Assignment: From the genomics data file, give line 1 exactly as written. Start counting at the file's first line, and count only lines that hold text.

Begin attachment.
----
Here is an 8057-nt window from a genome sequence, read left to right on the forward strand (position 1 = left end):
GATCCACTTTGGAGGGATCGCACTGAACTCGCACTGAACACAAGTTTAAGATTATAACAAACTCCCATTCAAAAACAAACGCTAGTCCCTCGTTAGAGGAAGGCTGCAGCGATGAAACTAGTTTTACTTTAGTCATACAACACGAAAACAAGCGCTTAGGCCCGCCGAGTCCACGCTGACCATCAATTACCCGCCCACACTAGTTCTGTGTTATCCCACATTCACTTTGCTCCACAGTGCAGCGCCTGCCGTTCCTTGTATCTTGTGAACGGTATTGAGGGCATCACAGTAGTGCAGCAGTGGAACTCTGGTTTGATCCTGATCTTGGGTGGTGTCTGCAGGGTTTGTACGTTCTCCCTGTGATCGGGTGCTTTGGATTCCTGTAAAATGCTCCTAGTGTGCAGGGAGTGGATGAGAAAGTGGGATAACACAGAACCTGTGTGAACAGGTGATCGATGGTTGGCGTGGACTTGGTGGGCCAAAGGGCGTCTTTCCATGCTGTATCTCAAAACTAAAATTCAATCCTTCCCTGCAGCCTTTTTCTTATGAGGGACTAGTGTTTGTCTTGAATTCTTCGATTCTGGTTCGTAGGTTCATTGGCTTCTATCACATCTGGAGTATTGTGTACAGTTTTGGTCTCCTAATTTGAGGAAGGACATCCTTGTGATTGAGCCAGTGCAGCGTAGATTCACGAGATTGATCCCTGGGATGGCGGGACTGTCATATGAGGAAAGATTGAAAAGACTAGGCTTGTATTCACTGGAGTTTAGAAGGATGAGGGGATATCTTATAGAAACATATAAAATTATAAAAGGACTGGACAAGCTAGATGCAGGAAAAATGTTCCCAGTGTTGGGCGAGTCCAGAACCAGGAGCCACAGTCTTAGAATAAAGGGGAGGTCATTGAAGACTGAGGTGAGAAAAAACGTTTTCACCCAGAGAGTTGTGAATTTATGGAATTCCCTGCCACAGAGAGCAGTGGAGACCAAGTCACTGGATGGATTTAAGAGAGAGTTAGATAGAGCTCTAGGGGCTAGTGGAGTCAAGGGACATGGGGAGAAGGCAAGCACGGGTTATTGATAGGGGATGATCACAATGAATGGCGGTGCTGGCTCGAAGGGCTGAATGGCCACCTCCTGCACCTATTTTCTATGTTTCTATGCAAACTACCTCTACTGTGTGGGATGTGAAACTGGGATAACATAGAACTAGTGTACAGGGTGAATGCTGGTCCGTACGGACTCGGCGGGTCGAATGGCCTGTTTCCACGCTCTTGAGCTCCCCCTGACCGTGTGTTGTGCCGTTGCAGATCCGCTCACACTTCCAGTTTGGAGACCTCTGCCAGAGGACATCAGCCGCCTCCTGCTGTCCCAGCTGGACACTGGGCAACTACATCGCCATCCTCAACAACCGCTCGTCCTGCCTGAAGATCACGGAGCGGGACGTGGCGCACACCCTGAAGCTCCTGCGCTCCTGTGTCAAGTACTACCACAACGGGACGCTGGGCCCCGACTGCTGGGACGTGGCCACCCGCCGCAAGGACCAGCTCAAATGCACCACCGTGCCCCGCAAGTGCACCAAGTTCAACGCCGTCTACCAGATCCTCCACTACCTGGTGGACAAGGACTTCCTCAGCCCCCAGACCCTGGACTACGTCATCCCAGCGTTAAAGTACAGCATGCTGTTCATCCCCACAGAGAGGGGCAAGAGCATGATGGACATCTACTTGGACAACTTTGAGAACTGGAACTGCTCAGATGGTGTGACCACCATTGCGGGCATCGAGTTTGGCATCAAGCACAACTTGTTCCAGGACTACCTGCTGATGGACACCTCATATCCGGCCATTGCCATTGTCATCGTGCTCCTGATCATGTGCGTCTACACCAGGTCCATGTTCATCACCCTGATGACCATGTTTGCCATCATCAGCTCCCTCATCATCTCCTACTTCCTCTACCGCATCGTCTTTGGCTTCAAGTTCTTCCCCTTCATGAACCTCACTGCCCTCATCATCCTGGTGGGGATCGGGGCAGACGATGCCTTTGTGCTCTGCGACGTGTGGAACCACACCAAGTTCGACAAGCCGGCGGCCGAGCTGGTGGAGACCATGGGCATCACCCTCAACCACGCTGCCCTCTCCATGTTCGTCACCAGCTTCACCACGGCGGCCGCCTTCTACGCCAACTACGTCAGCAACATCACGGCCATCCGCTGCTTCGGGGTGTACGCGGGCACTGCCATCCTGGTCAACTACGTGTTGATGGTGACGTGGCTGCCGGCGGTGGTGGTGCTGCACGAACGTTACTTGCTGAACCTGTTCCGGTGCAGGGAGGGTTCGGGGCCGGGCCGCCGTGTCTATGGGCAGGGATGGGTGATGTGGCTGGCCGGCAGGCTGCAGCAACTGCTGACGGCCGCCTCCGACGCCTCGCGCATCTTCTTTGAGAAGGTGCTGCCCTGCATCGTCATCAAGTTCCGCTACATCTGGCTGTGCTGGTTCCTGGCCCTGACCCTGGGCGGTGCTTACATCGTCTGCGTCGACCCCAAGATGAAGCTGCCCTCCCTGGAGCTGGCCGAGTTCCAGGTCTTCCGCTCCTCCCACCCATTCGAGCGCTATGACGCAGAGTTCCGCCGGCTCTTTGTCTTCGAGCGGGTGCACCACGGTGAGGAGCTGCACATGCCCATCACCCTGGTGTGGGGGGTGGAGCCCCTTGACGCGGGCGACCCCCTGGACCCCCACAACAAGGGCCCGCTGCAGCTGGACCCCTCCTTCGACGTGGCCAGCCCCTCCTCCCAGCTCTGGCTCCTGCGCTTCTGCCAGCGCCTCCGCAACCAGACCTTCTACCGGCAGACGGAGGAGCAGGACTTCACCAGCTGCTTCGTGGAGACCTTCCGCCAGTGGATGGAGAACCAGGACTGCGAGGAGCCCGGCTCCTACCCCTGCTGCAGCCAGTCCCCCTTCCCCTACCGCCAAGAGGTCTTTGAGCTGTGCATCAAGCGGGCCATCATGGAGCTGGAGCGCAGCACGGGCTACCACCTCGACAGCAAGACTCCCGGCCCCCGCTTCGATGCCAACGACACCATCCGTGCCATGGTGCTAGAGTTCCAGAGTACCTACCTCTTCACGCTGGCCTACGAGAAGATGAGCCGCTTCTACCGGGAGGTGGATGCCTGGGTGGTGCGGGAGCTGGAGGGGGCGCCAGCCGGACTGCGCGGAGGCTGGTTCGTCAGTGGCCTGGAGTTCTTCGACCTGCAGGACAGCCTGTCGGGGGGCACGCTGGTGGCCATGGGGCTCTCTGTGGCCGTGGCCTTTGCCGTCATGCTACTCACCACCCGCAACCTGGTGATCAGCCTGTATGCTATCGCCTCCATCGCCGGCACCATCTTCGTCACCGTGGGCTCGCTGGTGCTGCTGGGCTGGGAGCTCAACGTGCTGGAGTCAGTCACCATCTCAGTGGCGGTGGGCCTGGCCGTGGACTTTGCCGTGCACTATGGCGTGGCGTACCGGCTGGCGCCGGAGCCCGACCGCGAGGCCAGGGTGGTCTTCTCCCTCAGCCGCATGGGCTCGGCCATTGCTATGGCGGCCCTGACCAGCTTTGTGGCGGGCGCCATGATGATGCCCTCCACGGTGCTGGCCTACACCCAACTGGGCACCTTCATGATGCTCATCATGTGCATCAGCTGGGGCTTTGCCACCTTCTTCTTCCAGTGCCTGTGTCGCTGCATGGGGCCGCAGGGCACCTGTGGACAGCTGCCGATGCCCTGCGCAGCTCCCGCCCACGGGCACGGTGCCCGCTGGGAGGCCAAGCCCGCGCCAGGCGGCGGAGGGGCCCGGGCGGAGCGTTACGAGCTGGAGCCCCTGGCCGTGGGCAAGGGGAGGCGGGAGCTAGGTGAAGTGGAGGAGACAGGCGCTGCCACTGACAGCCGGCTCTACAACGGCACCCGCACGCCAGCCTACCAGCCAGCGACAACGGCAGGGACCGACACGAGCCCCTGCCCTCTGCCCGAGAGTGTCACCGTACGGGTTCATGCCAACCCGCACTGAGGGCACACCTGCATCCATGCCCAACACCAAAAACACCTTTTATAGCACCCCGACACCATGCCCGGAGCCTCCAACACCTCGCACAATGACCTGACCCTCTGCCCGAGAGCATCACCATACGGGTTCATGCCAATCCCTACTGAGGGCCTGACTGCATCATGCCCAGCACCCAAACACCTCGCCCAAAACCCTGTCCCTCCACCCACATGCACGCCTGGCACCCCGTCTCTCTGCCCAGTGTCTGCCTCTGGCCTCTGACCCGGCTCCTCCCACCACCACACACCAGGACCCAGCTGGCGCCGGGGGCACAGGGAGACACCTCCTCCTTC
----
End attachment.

Here is an 8057-nt window from a genome sequence, read left to right on the forward strand (position 1 = left end):